FORT POLK, La. — Like everything else, Fort Polk’s Qualified Recycling Program’s Recycling Center, bldg 3620 ⁄ 3622, located at the corner of Georgia and Maine avenues, had to close down during the COVID-19 stay-at-home order. Now that the order has lifted, Terrill Turner, Directorate of Public Works Environmental and Natural Resources Management Division, environmental protection specialist installation recycling program manager, said he wants to get the word to the Fort Polk community that the QRP Recycle Center is open for business.
Turner said he encourages folks to bring their recycling to the center. The QRP’s hours are Monday through Friday from 8 a.m.-4 p.m.
“It will be business as usual with the exception of implementing new safety procedures, such as social distancing and wearing masks, in addition to wearing our normal safety equipment. People are welcome to come inside QRP to recycle. They can drive through the bay and we will take the recyclable materials from their vehicle,” said Turner. “That option is important when they recycle something that doesn’t belong in one of the bins outside.”
Kristoffer Rector, QRP operations manager, said the Fort Polk community could continue to use their 24-hour, drop-off bins in front of QRP’s gates.
“I don’t want people to be scared with everything that’s going on. They can come down to the recycle center; and if it’s supposed to go in the bins, they can throw their stuff in and never see us,” he said.
The bins are for aluminum cans, cardboard and number one plastics.
QRP recycles a wide spectrum of items — cooking oil, used motor oil, paper, cardboard, number one plastics and aluminum.
Turner emphasized that the Recycling Center only takes number one plastics.
“People tend to bring their other, higher-numbered plastics; we try to take out what we don’t recycle, but we aren’t designed to sort through the different types of plastic,” he said.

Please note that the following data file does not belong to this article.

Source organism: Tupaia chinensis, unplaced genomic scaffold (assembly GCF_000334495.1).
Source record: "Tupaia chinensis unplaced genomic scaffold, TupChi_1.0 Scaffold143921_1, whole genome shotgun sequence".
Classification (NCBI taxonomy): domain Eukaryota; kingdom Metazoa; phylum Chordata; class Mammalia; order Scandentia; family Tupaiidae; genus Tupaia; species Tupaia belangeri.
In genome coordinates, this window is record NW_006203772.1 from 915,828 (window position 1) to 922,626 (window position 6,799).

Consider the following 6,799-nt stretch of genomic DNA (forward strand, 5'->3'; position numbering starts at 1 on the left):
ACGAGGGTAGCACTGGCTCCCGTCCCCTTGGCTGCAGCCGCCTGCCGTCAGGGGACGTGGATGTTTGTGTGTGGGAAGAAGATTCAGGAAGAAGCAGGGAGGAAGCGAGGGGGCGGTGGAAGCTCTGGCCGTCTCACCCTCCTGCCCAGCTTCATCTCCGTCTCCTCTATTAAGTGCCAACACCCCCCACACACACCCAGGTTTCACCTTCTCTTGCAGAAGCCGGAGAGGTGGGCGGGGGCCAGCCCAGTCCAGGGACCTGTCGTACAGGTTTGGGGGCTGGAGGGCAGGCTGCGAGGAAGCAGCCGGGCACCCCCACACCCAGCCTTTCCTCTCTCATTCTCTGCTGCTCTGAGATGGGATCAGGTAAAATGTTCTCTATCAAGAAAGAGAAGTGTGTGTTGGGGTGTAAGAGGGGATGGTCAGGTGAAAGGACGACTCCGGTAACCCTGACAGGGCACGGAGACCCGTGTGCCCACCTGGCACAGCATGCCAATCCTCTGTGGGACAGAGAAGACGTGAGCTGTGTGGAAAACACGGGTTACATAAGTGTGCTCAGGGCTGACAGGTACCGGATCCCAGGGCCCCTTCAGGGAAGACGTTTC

Recyclables processed by the Recycling Center are sold to vendors throughout the U.S. After accounting for operational costs and new equipment purchases, a garrison board of directors, called the QRP committee, decides how to allocate remaining profits.
“The money made at QRP makes us self-sufficient. Additional profits allow us to support FreedomFest; Riches for Recycling — a program that gives back to the units that recycle; pollution prevention; energy projects; environmental support, such as the annual Earth Day; restocking Catfish Cove; and prize donations for the kids at the Catfish Derby,” said Turner. “Projects are submitted to the board. They review the projects and distribute QRP money for those projects. One of the latest projects helped finance upgraded LED lighting at an airfield hangar.”
Submitted projects must fall under one of four categories: Pollution prevention, energy, safety and Directorate of Family Morale, Welfare and Recreation.
Turner said that’s why the community should keep recycling; they are not only helping the environment but the installation as a whole.
“That money is used to complete projects and finance events that benefit the Fort Polk community. We want them to know we appreciate everything the community does,” he said.
A return client to the Fort Polk Recycling Center, Dennis Kay, said he thinks the center is a convenient and beneficial facility.
“It’s the responsible place to bring items so they don’t end up as litter or in the trash. These guys do a good job,” said Kay.
Another program QRP promotes is the Re-STORE — the program keeps perfectly good office supplies, like file cabinets and desks, out of landfills and saves the government money by using the items for other units, instead of buying new items. Units can bring excess office supplies to QRP for storage, and others can sign out what they need, free of charge.
Rector said the recycling at the Fort Polk Recycling Center helps sustain a better future.
“Protecting the environment is essential. We are saving trees by recycling cardboard and making new products out of it. We are talking about millions of pounds of cardboard being saved from landfills each year,” he said. “The culture is changing for the better.”
Chris Bergeron, QRP technician, said the Fort Polk Recycling Center sees tons of recyclable materials come through its doors.
“I think our work impacts Fort Polk in a positive way because we are accepting items commonly found on the side of roads, in ditches or landfills — what would otherwise be classified as trash,” he said.
People move to Fort Polk from all over the Army.
Eddie Meridith, QRP technician, said one of the first things he sees people look for in their new home is a place to recycle.
“What we do is important to the Fort Polk community and the environment,” he said.
Follow The Fort Polk Recycling Program on Facebook for tips on recycling and reducing waste and additional information on Fort Polk recycling events.
“People can find articles, post events and education and craft projects on the page,” said Turner.